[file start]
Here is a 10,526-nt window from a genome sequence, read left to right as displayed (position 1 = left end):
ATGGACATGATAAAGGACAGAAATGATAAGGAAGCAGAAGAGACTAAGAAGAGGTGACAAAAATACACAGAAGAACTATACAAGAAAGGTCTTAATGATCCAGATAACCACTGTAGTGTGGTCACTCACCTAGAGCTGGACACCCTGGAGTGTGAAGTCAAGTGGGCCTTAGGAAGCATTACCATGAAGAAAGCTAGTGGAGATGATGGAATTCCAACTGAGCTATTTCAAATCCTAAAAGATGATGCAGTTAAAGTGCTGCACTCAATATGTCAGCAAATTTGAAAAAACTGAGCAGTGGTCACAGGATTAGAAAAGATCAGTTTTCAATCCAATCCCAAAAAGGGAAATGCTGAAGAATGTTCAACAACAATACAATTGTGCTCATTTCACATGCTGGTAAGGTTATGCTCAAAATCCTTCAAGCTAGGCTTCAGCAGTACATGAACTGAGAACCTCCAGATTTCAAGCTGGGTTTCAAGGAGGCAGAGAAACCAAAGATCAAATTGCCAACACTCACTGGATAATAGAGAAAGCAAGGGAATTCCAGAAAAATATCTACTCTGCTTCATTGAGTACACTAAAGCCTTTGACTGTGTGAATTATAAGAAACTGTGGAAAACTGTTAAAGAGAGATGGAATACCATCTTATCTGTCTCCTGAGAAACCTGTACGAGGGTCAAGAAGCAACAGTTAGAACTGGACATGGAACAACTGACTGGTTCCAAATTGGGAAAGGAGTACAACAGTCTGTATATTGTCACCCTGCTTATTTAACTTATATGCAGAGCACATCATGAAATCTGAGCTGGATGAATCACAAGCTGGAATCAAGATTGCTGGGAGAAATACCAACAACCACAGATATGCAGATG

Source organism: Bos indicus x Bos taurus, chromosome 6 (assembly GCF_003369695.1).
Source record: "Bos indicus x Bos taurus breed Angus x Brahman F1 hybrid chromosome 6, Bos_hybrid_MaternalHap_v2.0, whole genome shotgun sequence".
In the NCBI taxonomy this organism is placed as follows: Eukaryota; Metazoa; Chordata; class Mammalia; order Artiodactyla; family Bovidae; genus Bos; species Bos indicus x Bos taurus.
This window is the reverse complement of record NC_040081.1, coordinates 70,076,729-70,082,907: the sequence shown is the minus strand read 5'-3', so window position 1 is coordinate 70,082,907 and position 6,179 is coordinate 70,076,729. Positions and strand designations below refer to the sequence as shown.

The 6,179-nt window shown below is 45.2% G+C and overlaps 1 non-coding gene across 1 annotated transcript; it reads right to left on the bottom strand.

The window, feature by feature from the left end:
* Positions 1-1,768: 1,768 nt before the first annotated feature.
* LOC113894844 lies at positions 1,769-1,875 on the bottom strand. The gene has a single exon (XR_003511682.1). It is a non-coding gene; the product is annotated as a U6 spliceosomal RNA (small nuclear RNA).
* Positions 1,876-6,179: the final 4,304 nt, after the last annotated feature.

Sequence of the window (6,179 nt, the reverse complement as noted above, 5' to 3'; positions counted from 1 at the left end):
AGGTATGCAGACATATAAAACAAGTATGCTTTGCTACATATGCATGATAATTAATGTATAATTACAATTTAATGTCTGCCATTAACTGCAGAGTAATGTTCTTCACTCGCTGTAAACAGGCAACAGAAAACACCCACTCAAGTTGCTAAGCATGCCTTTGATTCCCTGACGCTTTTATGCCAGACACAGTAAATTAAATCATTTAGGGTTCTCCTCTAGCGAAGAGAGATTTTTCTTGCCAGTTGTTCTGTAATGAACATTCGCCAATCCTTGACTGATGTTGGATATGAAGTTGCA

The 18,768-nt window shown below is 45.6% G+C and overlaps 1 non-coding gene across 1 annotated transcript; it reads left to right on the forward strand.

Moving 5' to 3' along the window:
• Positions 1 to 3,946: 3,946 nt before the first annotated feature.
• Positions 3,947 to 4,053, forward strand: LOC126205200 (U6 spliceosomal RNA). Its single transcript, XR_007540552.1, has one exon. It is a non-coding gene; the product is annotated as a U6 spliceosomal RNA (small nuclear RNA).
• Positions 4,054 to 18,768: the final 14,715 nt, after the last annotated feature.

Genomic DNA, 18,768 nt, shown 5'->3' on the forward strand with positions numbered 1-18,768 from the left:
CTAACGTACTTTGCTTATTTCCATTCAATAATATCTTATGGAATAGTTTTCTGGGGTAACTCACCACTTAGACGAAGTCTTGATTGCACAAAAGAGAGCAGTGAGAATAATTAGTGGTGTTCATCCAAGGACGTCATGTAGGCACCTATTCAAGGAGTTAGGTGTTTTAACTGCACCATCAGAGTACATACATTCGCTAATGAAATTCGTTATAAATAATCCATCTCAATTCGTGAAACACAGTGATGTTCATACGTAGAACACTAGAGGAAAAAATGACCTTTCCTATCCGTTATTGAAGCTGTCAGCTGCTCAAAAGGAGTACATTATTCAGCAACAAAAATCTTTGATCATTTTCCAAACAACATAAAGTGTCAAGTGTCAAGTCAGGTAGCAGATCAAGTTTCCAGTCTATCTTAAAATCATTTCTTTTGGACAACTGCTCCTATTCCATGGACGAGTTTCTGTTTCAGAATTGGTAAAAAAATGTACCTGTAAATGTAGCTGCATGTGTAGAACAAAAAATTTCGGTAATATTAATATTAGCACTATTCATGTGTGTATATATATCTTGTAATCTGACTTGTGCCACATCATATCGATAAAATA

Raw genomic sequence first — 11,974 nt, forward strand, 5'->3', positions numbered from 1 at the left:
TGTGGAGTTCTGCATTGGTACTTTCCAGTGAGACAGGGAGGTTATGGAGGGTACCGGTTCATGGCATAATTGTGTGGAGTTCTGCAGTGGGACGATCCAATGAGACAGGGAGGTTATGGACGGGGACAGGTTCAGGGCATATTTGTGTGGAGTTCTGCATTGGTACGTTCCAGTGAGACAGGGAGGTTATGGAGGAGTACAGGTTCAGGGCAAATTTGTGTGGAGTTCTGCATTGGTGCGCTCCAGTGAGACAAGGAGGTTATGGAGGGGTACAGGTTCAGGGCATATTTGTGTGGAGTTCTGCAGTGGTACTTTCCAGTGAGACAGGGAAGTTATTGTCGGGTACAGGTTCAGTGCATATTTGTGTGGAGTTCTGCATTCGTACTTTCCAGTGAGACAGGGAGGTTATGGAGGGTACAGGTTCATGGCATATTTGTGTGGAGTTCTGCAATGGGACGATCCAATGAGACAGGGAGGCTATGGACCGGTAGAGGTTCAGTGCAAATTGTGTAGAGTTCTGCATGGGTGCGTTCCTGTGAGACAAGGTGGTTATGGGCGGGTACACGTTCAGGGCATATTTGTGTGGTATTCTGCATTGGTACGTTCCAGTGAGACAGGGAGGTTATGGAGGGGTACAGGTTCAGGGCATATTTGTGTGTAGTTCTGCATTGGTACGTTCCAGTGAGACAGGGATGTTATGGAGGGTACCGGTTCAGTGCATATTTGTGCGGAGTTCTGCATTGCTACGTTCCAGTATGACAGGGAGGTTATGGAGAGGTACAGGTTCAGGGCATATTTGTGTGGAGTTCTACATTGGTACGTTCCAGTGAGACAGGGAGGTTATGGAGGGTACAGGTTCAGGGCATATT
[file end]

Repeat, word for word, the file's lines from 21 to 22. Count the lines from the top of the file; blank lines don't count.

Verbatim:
Raw genomic sequence first — 11,974 nt, forward strand, 5'->3', positions numbered from 1 at the left:
TGTGGAGTTCTGCATTGGTACTTTCCAGTGAGACAGGGAGGTTATGGAGGGTACCGGTTCATGGCATAATTGTGTGGAGTTCTGCAGTGGGACGATCCAATGAGACAGGGAGGTTATGGACGGGGACAGGTTCAGGGCATATTTGTGTGGAGTTCTGCATTGGTACGTTCCAGTGAGACAGGGAGGTTATGGAGGAGTACAGGTTCAGGGCAAATTTGTGTGGAGTTCTGCATTGGTGCGCTCCAGTGAGACAAGGAGGTTATGGAGGGGTACAGGTTCAGGGCATATTTGTGTGGAGTTCTGCAGTGGTACTTTCCAGTGAGACAGGGAAGTTATTGTCGGGTACAGGTTCAGTGCATATTTGTGTGGAGTTCTGCATTCGTACTTTCCAGTGAGACAGGGAGGTTATGGAGGGTACAGGTTCATGGCATATTTGTGTGGAGTTCTGCAATGGGACGATCCAATGAGACAGGGAGGCTATGGACCGGTAGAGGTTCAGTGCAAATTGTGTAGAGTTCTGCATGGGTGCGTTCCTGTGAGACAAGGTGGTTATGGGCGGGTACACGTTCAGGGCATATTTGTGTGGTATTCTGCATTGGTACGTTCCAGTGAGACAGGGAGGTTATGGAGGGGTACAGGTTCAGGGCATATTTGTGTGTAGTTCTGCATTGGTACGTTCCAGTGAGACAGGGATGTTATGGAGGGTACCGGTTCAGTGCATATTTGTGCGGAGTTCTGCATTGCTACGTTCCAGTATGACAGGGAGGTTATGGAGAGGTACAGGTTCAGGGCATATTTGTGTGGAGTTCTACATTGGTACGTTCCAGTGAGACAGGGAGGTTATGGAGGGTACAGGTTCAGGGCATATT